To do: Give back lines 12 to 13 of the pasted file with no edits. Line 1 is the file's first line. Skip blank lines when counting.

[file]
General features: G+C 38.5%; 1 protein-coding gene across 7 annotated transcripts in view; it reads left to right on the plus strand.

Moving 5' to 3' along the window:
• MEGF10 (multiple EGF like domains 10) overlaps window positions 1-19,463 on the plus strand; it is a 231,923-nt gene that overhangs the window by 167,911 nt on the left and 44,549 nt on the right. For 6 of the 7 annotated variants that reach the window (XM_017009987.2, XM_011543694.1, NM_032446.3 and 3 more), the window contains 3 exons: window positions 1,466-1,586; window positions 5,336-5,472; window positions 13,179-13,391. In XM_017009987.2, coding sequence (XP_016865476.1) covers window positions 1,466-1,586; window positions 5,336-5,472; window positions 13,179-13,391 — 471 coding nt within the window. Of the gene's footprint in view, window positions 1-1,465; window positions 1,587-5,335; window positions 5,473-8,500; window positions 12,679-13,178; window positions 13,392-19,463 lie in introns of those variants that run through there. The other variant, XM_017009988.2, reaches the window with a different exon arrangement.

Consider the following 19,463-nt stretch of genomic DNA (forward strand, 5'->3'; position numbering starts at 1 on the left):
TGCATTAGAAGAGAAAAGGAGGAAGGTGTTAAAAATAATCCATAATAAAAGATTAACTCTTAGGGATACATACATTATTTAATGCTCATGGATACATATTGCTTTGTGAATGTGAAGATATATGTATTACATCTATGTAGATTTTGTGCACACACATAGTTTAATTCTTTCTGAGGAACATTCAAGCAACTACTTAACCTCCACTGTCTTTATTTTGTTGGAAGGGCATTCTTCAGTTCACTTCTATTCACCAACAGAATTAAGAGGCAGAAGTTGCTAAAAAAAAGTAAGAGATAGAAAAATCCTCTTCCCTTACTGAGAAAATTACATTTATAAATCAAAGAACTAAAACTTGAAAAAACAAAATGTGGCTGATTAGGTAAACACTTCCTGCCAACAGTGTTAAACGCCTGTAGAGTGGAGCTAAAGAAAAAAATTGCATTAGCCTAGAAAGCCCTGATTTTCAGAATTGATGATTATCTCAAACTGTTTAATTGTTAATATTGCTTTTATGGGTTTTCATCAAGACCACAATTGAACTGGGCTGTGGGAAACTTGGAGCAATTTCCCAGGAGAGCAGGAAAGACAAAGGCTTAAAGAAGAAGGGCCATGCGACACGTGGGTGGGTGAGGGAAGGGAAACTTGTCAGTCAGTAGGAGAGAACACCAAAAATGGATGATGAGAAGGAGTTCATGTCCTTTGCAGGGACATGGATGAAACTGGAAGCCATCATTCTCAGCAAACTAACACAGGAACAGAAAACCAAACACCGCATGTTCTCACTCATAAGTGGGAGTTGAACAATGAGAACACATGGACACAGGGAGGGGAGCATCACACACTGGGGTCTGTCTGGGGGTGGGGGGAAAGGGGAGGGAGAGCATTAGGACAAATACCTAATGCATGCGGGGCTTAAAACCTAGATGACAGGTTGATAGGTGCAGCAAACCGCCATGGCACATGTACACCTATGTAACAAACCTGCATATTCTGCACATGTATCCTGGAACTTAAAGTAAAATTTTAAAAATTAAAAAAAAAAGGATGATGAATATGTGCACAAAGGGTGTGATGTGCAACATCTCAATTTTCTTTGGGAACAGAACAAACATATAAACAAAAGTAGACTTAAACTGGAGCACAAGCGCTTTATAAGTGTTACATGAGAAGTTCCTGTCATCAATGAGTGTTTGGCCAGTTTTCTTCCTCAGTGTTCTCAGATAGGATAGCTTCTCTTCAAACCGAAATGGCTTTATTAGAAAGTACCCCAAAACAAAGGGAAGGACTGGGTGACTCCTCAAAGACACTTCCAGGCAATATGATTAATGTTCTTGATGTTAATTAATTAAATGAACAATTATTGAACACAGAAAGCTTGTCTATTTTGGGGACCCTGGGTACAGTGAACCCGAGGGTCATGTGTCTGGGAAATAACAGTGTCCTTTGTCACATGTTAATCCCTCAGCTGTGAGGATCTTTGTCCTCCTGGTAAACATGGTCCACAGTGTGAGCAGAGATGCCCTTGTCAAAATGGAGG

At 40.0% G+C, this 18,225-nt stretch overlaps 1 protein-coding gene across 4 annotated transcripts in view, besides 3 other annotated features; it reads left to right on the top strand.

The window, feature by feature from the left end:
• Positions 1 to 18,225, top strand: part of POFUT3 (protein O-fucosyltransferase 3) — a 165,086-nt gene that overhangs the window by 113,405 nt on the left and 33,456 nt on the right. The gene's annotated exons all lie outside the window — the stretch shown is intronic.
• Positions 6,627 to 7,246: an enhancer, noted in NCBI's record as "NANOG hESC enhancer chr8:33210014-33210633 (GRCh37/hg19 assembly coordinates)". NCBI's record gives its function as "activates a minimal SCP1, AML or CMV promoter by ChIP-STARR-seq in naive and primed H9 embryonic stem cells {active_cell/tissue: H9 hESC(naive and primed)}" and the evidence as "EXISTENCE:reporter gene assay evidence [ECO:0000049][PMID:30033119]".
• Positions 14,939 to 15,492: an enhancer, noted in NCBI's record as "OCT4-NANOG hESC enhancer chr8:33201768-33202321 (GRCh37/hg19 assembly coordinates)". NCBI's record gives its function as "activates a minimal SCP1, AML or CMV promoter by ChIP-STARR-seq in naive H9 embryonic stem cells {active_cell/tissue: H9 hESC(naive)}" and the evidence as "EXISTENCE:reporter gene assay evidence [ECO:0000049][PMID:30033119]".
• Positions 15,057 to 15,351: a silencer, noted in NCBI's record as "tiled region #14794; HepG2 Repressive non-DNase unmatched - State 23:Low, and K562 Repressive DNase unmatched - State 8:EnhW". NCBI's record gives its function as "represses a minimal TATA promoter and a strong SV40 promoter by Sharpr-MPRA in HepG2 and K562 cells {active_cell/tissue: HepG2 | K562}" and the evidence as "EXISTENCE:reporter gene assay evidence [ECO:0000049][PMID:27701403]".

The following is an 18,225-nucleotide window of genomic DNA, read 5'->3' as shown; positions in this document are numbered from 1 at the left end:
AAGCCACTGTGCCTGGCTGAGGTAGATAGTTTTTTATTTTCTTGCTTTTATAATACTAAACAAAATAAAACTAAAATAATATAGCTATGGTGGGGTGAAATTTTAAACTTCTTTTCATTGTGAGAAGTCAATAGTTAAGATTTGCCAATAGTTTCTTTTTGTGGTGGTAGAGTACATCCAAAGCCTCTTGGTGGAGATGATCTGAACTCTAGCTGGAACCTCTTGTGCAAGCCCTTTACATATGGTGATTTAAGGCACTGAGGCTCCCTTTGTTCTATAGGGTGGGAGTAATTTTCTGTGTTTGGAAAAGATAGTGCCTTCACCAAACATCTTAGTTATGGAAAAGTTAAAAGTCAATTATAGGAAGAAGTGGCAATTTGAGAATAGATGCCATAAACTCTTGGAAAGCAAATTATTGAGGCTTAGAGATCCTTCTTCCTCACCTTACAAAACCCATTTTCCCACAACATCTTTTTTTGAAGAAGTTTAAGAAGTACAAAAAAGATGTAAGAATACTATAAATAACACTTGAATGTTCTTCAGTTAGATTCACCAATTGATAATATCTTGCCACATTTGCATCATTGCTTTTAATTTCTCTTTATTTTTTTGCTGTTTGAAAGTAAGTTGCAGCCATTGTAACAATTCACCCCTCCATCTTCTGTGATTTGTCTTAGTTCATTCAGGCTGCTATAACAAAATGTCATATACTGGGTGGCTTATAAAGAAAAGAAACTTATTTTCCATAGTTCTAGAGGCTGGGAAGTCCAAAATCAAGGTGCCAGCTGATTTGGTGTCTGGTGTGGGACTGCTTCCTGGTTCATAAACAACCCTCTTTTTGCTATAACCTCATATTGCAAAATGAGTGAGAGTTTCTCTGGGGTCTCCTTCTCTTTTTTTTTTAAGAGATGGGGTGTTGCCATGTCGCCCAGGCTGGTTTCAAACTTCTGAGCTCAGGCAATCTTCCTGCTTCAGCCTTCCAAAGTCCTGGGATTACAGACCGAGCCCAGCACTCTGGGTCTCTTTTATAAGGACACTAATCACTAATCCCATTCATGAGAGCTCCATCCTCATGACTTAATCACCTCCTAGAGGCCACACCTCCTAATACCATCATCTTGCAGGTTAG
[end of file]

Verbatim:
The following is an 18,225-nucleotide window of genomic DNA, read 5'->3' as shown; positions in this document are numbered from 1 at the left end:
AAGCCACTGTGCCTGGCTGAGGTAGATAGTTTTTTATTTTCTTGCTTTTATAATACTAAACAAAATAAAACTAAAATAATATAGCTATGGTGGGGTGAAATTTTAAACTTCTTTTCATTGTGAGAAGTCAATAGTTAAGATTTGCCAATAGTTTCTTTTTGTGGTGGTAGAGTACATCCAAAGCCTCTTGGTGGAGATGATCTGAACTCTAGCTGGAACCTCTTGTGCAAGCCCTTTACATATGGTGATTTAAGGCACTGAGGCTCCCTTTGTTCTATAGGGTGGGAGTAATTTTCTGTGTTTGGAAAAGATAGTGCCTTCACCAAACATCTTAGTTATGGAAAAGTTAAAAGTCAATTATAGGAAGAAGTGGCAATTTGAGAATAGATGCCATAAACTCTTGGAAAGCAAATTATTGAGGCTTAGAGATCCTTCTTCCTCACCTTACAAAACCCATTTTCCCACAACATCTTTTTTTGAAGAAGTTTAAGAAGTACAAAAAAGATGTAAGAATACTATAAATAACACTTGAATGTTCTTCAGTTAGATTCACCAATTGATAATATCTTGCCACATTTGCATCATTGCTTTTAATTTCTCTTTATTTTTTTGCTGTTTGAAAGTAAGTTGCAGCCATTGTAACAATTCACCCCTCCATCTTCTGTGATTTGTCTTAGTTCATTCAGGCTGCTATAACAAAATGTCATATACTGGGTGGCTTATAAAGAAAAGAAACTTATTTTCCATAGTTCTAGAGGCTGGGAAGTCCAAAATCAAGGTGCCAGCTGATTTGGTGTCTGGTGTGGGACTGCTTCCTGGTTCATAAACAACCCTCTTTTTGCTATAACCTCATATTGCAAAATGAGTGAGAGTTTCTCTGGGGTCTCCTTCTCTTTTTTTTTTAAGAGATGGGGTGTTGCCATGTCGCCCAGGCTGGTTTCAAACTTCTGAGCTCAGGCAATCTTCCTGCTTCAGCCTTCCAAAGTCCTGGGATTACAGACCGAGCCCAGCACTCTGGGTCTCTTTTATAAGGACACTAATCACTAATCCCATTCATGAGAGCTCCATCCTCATGACTTAATCACCTCCTAGAGGCCACACCTCCTAATACCATCATCTTGCAGGTTAG